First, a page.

Sunday, May 16, 2010

The Paston Treasure


As promised, here's an oil painting which I believe Sir Thomas Browne may have viewed.

Among the many "honoured and worthy" Norfolk gentry whom Browne was acquainted with were the wealthy landowning family of the Pastons, Sir William Paston (1610-62) and Sir Robert Paston (1631-83) of Oxnead Hall, Buxton in Norfolk. It's entirely possible that Browne when visiting the Pastons, either socially or professionally as a medical doctor could have viewed the canvas known as The Paston Treasure. Commissioned by Sir Robert circa 1665, the large painting is no longer believed to be the work of the travelling Dutch master, Franciscus Gysbrech. It records the Paston's family treasures as owners of a- "world of curiosities and some very rich ones, as cabinets and juells".

The Paston Treasure depicts a black servant and a blonde girl holding a bloom of roses, a strombus shell, a silver-gilt flagon, a shell-flask and two nautilus cups. The painting also shows many musical instruments including a lute, bass viol and a cornet. The Paston Treasure is a good example of symbolism in Dutch and Flemish still-life painting. The theme of Vanitas and the passing of time are represented in the painting by an hour glass, a watch, a clock, and a guttering candle.The painting features artefacts which represent a [[wikt:microcosm|microcosm]] of the known world in the mid-17th century, as hinted by the prominent position of a globe. These include - a packet of tobacco from America, a boy and parrot from Africa and a porcelain dish from Asia. Sculptures and gems, gold, silver and enamel, as well as natural history specimens, along with music instruments including a bass viol, sackbut, violin and a lute can also be seen.

The peaches, grapes and oranges, along with lobster, suggest a luxurious lifestyle. The young African servant boy is also an exotic addition to the picture. He is the earliest known portrait of an African in Norfolk by almost 200 years. The girl, is most likely Robert Paston's daughter Mary, who died of smallpox in 1676. The inclusion of parrot and monkey is suggestive of domesticated creatures possessing faculties imitative to humans, but in contrast, lacking in reason. Both are depicted as disruptive, the monkey as if jumping onto servant's shoulder, and parrot interrupting girl from her reading of song-book music.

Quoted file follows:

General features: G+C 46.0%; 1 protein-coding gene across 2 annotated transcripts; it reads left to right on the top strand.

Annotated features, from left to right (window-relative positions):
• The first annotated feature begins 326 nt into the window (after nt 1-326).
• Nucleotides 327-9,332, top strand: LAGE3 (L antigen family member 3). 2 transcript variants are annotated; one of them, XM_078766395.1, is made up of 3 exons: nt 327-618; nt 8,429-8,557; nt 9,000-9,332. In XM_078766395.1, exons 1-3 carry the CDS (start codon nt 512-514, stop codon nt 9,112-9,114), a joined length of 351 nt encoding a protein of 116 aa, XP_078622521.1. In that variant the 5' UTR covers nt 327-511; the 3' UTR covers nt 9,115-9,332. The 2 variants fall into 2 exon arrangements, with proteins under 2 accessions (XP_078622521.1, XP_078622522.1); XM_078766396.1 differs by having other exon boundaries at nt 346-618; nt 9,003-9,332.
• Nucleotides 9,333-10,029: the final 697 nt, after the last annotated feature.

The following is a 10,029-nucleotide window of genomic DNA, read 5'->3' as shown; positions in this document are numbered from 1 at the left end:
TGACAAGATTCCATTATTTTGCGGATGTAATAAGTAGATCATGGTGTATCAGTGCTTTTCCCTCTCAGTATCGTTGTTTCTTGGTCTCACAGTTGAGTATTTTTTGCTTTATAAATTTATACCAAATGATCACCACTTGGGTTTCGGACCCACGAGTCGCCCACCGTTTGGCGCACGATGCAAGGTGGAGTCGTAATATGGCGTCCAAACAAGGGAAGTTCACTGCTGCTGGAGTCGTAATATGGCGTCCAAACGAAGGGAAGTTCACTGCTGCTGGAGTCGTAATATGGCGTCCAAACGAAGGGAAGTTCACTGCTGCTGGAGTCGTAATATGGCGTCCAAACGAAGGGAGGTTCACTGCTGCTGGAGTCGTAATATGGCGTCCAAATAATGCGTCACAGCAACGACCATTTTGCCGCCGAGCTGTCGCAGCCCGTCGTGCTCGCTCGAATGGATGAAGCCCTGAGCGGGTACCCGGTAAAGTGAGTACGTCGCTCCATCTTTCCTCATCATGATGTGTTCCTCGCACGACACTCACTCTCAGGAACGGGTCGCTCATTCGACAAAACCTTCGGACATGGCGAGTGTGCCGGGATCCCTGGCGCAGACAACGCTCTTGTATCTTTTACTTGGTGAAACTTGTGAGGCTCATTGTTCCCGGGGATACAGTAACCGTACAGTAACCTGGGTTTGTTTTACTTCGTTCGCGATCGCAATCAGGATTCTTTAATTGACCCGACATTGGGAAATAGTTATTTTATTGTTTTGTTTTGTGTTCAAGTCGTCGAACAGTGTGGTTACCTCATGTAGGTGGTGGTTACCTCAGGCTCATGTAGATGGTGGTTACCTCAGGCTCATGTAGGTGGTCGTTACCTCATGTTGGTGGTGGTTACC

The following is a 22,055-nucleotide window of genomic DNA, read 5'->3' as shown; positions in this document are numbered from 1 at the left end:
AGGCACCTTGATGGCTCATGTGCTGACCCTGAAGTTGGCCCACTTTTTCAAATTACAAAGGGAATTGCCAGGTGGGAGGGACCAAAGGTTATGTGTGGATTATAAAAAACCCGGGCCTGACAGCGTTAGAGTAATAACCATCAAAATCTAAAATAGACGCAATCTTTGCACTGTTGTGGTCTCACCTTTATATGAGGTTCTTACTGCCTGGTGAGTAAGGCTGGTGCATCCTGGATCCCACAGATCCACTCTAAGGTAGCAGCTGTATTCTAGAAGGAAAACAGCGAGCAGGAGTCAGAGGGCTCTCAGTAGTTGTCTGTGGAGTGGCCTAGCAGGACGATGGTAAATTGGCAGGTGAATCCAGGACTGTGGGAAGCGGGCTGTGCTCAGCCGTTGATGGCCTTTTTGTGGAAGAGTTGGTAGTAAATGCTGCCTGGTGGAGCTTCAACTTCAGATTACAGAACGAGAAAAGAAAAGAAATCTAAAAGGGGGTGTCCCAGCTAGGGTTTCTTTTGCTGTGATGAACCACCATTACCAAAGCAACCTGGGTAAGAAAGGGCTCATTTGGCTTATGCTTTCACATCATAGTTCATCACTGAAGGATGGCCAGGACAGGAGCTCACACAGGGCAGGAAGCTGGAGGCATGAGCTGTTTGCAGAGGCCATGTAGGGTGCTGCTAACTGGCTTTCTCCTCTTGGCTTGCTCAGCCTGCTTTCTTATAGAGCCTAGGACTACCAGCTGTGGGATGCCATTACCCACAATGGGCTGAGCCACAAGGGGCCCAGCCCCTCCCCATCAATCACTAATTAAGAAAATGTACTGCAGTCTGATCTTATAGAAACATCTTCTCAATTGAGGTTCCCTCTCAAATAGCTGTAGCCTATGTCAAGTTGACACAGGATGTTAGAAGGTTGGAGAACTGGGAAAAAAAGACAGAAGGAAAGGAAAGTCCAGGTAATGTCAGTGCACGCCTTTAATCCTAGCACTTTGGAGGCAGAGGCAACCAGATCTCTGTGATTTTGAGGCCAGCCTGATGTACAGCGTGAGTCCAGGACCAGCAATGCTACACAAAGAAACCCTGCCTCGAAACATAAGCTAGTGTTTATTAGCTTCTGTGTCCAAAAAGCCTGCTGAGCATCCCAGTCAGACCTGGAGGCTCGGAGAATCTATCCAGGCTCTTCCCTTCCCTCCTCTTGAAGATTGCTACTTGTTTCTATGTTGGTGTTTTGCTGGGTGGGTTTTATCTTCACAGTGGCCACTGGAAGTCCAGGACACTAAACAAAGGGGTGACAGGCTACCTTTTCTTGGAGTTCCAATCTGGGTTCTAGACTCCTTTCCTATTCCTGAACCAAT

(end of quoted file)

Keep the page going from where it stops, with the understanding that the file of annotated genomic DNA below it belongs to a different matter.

The collection was sold shortly after the painting was finished because of the Paston's failing finances. The objects were to spread around the world again.

''The Paston Treasure'' functions as a work of art on several levels. Firstly, as a ''schatzkammer'' (cabinet of treasures) or ''Wunderkammer'' displaying the Paston family's wealth and learning. Secondly, as an example of the tradition of Dutch Golden Age Pronkstilleven painting, in which objects refer to the transience and emptiness of wealth and possessions, and the ultimate extinction and emptiness of earthly life. This thematic concern is developed further in a near comprehensive inventory of Vanitas symbols with its allusions to the fragility of life, the passing of time and the inevitability of death, represented here by ephemeral roses and fruit, a clock, hourglass and an extinguished candle.The nautilus shell behind the globe is in the Prinsenhof Museum in Delft and the flask held by the boy is in The Metropolitan Museum of Art in New York. The silver gilt flagon, with a visible date-mark for 1597-8 is one of a pair in the Untermeyer Collection, New York and the silver nautilus cup with the seated stem figure is now at the Rijksmuseum, Amsterdam.

With its crowded inventory and moralistic symbolism, the Paston Treasure would have appealed to Browne's artistic sensibility. Indeed in his spiritual and artistic testament Religio Medici, Browne humorously confessed of his fondness for the visual arts thus-

I can look a whole day with delight upon a handsome picture, though it be but of an Horse. (Religio Medici Part 2 paragraph 9)






A much brighter reproduction of the recently cleaned and restored canvas. A vast improvement and testimony to  restoring skills and expertise.

Postscript 2015

In his 2015 book on Sir Thomas Browne Hugh Aldersey-Williams discusses this painting, but does not state how or when he arrived at the idea that Browne possibly viewed it.

'Men are still content to plume themselves with other's feathers', as Browne phrases it.

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